Wednesday, June 8, 2011

North Dakota Lady's Slippers

Who says North Dakota lacks in the wildflower department? The wildlife refuge I work for in North Dakota (Arrowwood National Wildlife Refuge) owns and manages twenty-eight waterfowl protection areas (WPA), which include some of the healthiest native plant communities remaining in the state. Yesterday, my supervisor handed me a project to monitor existing populations of lady's slippers - a dream job for me. As I cruised the first area on an ATV, I didn't know what to expect. Before long, I was forced to park the vehicle and walk the rest of the way due to such a heavy abundance of "slippers."

Greater yellow lady's slipper (Cypripedium parviflorum var. makasin) is a northwestern variety of C. parviflorum. Ohio has the eastern variety "lesser yellow lady's sipper" (Cypripedium parviflorum var. parviflorum), which is endangered there. The last variety of C. parviflorum is the most common (var. pubescens), which is a larger species that prefers less exposed areas such as woodlands. The species above, nor any species I found that day, are currently listed in the county I found them - Foster county.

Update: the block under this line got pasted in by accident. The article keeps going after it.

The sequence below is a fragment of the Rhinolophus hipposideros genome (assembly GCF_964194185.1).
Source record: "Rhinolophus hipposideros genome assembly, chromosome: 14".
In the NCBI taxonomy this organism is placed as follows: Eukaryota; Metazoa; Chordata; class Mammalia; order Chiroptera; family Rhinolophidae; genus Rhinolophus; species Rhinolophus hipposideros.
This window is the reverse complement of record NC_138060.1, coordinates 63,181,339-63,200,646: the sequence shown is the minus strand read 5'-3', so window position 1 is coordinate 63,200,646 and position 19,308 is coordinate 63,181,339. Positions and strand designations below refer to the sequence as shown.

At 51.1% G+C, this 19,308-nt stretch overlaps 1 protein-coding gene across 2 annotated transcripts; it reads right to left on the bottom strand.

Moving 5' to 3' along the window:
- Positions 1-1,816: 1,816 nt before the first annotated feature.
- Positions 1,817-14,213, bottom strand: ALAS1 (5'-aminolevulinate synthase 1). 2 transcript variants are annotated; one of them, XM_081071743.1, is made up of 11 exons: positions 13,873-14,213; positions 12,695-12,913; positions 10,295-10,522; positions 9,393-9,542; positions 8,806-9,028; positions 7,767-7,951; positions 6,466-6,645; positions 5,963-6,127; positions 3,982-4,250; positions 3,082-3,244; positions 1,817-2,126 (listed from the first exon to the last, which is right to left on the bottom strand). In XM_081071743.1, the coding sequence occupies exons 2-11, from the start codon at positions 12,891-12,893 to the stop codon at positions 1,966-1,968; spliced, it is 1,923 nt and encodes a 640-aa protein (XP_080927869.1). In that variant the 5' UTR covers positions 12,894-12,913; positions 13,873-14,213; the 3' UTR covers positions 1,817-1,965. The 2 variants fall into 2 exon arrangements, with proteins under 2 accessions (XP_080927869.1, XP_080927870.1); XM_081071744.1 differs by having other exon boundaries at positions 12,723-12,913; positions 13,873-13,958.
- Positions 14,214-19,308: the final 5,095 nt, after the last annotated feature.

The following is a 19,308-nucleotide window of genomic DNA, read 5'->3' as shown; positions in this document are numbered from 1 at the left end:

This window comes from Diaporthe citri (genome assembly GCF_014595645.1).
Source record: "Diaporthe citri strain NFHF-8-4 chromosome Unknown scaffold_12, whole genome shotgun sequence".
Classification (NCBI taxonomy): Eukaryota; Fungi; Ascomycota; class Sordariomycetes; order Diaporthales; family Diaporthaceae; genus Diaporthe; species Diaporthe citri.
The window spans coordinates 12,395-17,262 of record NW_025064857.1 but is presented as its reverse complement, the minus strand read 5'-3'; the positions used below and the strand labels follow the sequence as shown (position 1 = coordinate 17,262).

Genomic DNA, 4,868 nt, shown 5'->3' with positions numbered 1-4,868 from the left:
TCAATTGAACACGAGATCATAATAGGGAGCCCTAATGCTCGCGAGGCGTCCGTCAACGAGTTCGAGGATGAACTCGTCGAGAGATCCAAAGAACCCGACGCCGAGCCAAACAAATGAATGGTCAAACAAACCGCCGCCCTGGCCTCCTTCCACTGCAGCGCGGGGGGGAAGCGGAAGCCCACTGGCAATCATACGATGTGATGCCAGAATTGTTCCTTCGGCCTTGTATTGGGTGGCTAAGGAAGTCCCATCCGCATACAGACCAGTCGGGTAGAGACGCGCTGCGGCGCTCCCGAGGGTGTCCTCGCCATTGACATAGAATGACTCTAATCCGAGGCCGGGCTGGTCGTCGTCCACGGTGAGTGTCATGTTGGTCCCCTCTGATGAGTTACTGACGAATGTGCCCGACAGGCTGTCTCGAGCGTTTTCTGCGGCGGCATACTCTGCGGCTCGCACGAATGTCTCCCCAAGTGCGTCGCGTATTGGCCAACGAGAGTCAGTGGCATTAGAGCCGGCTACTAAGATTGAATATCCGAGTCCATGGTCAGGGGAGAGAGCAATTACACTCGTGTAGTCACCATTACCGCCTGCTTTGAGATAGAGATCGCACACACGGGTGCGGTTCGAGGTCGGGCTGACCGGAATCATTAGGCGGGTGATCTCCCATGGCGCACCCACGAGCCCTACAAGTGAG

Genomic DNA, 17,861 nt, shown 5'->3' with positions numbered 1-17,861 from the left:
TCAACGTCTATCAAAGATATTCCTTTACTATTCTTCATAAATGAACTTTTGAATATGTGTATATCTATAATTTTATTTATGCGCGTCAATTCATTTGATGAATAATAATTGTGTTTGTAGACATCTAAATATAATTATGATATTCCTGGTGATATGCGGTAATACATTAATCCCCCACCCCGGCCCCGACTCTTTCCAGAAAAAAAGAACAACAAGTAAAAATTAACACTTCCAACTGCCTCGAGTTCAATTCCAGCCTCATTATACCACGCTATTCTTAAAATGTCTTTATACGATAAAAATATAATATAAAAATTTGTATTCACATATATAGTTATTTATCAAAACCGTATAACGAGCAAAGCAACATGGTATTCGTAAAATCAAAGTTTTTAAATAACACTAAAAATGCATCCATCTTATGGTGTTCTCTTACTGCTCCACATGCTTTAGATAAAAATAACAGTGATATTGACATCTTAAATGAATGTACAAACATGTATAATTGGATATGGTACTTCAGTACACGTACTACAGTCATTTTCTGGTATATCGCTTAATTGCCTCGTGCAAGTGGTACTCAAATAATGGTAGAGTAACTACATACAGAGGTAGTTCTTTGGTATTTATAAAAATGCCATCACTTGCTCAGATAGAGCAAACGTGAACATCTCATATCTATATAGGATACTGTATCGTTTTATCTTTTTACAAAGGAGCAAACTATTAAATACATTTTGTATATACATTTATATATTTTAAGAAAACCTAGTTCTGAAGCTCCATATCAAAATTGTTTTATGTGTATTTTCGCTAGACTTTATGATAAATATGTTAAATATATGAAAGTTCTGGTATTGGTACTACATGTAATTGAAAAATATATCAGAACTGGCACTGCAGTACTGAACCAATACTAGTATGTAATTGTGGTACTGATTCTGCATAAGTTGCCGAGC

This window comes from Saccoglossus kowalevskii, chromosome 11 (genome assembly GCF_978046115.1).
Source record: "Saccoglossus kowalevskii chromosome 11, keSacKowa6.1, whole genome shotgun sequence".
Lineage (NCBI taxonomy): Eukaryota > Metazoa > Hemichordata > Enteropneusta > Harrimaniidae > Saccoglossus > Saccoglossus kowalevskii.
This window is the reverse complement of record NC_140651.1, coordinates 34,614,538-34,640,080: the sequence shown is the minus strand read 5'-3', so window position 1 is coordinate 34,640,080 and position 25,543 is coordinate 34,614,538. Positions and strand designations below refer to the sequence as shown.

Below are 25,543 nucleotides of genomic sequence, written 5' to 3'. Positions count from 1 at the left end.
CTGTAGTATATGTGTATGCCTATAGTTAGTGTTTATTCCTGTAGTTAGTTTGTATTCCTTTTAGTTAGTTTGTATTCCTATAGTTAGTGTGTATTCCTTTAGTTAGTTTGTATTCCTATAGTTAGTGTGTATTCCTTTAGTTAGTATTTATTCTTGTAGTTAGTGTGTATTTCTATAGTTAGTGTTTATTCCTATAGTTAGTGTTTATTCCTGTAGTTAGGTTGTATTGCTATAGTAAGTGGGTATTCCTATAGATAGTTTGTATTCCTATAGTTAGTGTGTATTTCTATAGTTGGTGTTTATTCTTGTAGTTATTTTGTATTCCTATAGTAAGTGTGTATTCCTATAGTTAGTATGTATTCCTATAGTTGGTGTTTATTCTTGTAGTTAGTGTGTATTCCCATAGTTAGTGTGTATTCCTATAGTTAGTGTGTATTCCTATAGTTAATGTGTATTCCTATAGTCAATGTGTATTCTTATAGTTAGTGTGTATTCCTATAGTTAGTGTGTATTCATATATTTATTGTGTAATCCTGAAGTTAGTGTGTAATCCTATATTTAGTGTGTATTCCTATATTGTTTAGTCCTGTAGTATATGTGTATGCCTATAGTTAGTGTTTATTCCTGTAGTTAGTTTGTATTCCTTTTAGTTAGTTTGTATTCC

The most abundant species I found was small white lady's slipper (Cypripedium candidum), which covered the sedge meadows by the hundreds. 

 Deeper into the areas, I came across groups of C. parviflorum var. makasin among C. candidum plants, which are two that have been well documented to create a hybrid, C. x andrewsii. Mind you, I haven't been able to find either of these species in distribution maps for Foster county. They have been found about two counties to the north according to bonap.org and other sources.

 Soon after I found a group of plants that stuck out like sore thumbs. They were in prime maturity with an ivory color to the lip and maroon - yellow sepals. I immediately thought C. x andrewsii. This plant had never been documented in this county before. I only found these plants near populations of both yellow and white slippers. Flora of North Americas article on C. x andrewsii.

 As if the day hadn't given me enough pleasure, I stumbled upon a small cluster of plants on the very last area I visited. The plants seemed taller than all the others I had seen but perhaps that is due to their added exposure. Anyway, I saw hundreds and hundreds of small white lady's slippers throughout the day and none came remotely close to this extreme and beautiful variant. The lips were speckled with pink glitter and the tongue had a heavy splash of red. A truly beautiful variant!

I can only hope for more opportunities like this. In a couple of weeks, I hope to add to this post with showy lady's slipper (C. reginae) as well.